Constitutional Law on the Multistate Essay Exam: Highly Tested Topics and Tips
Here, we give you an overview of Constitutional Law on the Multistate Essay Exam (MEE). We will reveal some of the highly tested topics and give you tips for approaching a Constitutional Law Multistate Essay Exam question.
Note that Constitutional Law is regularly tested on the Multistate Essay Exam. It is tested, on average, once every year to every year and a half. It used to be the least-tested Multistate Bar Exam (MBE) subject on the MEE but it has been making a comeback and is now tested relatively equally with other subjects.
In this post, we tell you tips for approaching Constitutional Law on the Multistate Essay Exam and we reveal some of the highly tested issues in Constitutional Law questions.
Constitutional Law on the Multistate Essay Exam
1. First, be aware of how Constitutional Law is tested
Constitutional Law is about once every 1–1.5 years, as noted above. The subject of Constitutional Law can be divided into two sections—one is governmental powers (powers of Congress, the President, judiciary, federalism, etc.). The other is individual rights (First Amendment issues, the Equal Protection Clause and Due Process Clause, etc.). Constitutional Law Multistate Essay Exam questions have shifted from testing primarily First Amendment and individual rights issues to now primarily testing governmental powers.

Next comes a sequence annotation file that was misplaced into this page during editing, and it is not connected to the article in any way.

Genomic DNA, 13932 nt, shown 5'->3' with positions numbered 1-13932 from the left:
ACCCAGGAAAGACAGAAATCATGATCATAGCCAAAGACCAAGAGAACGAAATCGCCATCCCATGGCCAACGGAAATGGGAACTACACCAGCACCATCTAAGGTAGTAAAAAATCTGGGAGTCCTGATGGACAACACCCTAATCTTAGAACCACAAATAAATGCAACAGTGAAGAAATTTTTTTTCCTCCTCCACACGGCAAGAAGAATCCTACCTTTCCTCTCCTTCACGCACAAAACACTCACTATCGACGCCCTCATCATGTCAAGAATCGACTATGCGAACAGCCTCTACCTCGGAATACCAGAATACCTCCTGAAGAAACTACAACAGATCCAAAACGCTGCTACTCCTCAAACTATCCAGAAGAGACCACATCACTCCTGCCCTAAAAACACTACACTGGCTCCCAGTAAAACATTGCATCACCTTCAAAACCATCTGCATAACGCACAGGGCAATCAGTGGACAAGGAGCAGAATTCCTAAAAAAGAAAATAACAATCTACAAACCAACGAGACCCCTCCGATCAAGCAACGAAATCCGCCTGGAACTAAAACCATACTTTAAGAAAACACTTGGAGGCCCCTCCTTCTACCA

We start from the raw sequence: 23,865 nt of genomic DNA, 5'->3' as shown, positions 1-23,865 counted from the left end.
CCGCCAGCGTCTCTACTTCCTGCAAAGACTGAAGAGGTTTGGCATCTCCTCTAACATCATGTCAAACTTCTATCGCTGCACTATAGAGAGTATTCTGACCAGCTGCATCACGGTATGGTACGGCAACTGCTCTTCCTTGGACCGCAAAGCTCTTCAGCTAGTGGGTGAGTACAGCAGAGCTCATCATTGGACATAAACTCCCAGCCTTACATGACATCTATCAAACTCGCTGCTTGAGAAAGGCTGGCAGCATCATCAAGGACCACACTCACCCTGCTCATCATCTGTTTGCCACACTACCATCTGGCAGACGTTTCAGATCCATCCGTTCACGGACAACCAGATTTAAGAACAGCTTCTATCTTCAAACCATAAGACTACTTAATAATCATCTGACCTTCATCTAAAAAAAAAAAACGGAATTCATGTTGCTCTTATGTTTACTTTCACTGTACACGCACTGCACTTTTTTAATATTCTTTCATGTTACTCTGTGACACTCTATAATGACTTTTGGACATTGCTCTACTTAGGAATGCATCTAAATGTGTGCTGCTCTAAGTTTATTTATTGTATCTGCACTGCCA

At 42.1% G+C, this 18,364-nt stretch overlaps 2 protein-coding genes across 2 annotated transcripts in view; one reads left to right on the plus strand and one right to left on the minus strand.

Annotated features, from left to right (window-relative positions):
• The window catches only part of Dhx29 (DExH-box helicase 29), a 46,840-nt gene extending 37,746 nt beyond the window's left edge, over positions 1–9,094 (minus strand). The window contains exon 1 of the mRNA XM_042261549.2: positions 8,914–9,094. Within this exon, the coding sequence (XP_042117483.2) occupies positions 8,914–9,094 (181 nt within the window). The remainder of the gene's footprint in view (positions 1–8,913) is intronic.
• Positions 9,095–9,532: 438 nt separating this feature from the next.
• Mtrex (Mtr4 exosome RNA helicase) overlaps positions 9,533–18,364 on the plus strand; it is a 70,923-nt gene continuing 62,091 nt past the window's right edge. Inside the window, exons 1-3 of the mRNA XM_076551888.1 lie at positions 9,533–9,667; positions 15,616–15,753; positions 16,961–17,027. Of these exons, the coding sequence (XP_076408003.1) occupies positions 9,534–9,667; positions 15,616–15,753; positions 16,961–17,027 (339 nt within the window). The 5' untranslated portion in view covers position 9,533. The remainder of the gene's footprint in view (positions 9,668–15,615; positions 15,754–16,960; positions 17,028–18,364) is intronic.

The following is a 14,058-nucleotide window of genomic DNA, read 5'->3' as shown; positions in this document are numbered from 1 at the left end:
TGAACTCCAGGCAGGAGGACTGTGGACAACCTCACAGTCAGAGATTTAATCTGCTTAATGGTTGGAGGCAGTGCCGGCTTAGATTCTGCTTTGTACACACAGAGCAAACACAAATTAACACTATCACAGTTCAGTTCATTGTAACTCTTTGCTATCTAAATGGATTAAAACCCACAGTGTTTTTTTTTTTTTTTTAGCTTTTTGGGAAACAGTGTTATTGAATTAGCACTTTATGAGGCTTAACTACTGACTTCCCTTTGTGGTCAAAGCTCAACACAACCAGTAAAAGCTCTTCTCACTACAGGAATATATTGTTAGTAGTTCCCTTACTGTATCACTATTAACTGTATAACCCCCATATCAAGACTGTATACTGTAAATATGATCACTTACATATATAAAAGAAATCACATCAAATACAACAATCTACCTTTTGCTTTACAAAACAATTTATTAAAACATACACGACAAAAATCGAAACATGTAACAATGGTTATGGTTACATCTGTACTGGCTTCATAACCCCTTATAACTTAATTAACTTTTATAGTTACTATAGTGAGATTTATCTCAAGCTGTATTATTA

Any topic is, of course, fair game. However, it is interesting to see the trends in Constitutional Law questions on the MEE. (The Board went from testing individual rights more and governmental powers less, to recently testing both topics more evenly.) Constitutional Law was combined with another subject for the first time in July 2019 (Civil Procedure).
2. Be aware of the highly tested Constitutional Law issues
The Examiners tend to test several of the same issues repeatedly in Constitutional Law questions. You can maximize your score by being aware of these highly tested issues. (We have a nice summary of these in our MEE One-Sheets if you want to see all of them and have them all in one place.)